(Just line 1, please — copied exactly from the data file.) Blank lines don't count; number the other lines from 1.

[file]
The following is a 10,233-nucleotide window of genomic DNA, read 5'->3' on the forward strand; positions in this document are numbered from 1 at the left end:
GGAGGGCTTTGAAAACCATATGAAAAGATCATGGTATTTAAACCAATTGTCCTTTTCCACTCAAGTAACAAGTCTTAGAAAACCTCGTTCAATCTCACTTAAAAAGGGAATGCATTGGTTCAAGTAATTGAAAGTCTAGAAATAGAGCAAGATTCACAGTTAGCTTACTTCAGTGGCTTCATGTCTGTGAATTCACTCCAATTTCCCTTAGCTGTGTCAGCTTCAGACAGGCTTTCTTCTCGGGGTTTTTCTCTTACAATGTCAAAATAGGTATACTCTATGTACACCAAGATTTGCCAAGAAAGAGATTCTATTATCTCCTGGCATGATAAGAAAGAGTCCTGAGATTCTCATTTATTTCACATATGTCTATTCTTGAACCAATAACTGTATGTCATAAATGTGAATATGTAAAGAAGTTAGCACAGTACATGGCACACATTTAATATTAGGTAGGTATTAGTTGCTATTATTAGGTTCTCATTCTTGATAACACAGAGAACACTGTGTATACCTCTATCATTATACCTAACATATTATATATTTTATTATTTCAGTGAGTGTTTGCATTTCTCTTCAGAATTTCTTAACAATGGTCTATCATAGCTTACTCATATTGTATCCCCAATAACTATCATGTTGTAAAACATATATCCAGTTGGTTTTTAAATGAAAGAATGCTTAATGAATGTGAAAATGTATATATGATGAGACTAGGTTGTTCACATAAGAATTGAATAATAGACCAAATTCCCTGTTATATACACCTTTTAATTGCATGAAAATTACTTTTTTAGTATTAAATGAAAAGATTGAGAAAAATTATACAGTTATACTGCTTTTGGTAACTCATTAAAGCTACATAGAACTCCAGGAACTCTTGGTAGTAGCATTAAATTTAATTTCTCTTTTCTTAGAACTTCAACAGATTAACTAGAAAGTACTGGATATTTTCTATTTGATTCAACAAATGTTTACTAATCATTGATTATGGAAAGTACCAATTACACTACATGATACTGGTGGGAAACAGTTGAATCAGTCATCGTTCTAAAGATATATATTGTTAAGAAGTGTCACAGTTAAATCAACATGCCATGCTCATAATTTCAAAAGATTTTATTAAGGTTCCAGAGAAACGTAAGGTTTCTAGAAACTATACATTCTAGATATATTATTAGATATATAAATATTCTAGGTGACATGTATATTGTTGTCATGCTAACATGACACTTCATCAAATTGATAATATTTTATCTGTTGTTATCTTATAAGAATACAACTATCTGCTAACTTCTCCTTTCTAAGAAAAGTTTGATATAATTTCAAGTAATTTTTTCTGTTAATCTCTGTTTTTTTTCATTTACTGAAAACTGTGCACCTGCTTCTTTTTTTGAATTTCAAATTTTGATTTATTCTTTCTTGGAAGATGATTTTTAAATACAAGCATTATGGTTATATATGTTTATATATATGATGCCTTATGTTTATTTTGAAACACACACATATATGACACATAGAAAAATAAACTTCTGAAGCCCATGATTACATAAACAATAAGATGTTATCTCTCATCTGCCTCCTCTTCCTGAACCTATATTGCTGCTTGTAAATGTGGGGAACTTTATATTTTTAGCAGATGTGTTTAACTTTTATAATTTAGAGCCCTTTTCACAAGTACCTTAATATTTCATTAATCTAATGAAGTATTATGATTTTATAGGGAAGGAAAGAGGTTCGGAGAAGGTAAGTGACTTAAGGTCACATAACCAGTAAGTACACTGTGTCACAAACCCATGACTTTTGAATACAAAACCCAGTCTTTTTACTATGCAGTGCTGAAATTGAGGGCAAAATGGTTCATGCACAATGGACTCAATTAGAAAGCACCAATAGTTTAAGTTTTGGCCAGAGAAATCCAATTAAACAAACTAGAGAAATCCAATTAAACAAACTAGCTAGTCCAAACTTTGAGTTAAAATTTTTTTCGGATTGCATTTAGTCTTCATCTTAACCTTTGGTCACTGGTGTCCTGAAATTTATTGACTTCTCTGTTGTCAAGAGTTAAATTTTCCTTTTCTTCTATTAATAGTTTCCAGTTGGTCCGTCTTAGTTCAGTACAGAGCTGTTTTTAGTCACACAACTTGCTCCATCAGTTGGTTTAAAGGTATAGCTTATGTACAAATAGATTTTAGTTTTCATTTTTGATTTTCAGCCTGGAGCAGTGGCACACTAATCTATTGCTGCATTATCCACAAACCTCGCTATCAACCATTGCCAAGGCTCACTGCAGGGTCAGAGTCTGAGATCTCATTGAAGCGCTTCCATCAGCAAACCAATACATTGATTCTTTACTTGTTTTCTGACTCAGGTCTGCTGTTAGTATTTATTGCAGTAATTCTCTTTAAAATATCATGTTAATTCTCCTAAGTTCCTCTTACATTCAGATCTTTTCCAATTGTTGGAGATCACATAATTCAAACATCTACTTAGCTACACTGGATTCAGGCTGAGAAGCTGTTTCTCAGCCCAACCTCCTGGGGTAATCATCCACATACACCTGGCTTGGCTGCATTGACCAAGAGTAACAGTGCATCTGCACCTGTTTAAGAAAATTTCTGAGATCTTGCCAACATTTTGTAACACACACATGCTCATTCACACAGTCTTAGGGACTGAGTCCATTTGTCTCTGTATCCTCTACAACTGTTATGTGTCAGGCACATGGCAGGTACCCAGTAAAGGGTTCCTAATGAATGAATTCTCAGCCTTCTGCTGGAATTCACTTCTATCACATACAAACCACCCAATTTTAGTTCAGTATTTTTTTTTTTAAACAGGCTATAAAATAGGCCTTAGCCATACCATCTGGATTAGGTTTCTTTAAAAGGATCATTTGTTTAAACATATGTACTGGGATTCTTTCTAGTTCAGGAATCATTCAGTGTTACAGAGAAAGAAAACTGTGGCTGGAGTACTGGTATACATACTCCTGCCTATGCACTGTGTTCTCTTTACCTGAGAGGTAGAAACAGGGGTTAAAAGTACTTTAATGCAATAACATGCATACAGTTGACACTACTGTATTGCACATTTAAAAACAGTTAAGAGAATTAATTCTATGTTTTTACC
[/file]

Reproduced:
The following is a 10,233-nucleotide window of genomic DNA, read 5'->3' on the forward strand; positions in this document are numbered from 1 at the left end: